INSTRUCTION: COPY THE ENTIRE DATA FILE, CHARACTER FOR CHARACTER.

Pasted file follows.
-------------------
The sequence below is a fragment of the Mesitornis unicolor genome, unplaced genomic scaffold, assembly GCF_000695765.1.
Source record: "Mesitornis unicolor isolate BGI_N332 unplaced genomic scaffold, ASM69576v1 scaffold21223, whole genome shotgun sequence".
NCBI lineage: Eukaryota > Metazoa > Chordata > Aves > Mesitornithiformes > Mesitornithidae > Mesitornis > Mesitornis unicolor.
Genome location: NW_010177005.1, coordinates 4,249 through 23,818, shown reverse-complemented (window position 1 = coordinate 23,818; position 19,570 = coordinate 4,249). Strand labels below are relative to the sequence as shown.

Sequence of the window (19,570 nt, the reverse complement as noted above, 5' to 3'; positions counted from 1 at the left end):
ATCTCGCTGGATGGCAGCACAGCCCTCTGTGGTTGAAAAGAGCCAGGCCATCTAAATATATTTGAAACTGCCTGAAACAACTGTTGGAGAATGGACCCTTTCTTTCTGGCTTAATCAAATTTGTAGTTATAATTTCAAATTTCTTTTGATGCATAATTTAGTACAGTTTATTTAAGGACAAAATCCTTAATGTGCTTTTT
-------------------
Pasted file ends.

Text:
The sequence below is a fragment of the Mesitornis unicolor genome, unplaced genomic scaffold, assembly GCF_000695765.1.
Source record: "Mesitornis unicolor isolate BGI_N332 unplaced genomic scaffold, ASM69576v1 scaffold21223, whole genome shotgun sequence".
NCBI lineage: Eukaryota > Metazoa > Chordata > Aves > Mesitornithiformes > Mesitornithidae > Mesitornis > Mesitornis unicolor.
Genome location: NW_010177005.1, coordinates 4,249 through 23,818, shown reverse-complemented (window position 1 = coordinate 23,818; position 19,570 = coordinate 4,249). Strand labels below are relative to the sequence as shown.

Sequence of the window (19,570 nt, the reverse complement as noted above, 5' to 3'; positions counted from 1 at the left end):
ATCTCGCTGGATGGCAGCACAGCCCTCTGTGGTTGAAAAGAGCCAGGCCATCTAAATATATTTGAAACTGCCTGAAACAACTGTTGGAGAATGGACCCTTTCTTTCTGGCTTAATCAAATTTGTAGTTATAATTTCAAATTTCTTTTGATGCATAATTTAGTACAGTTTATTTAAGGACAAAATCCTTAATGTGCTTTTT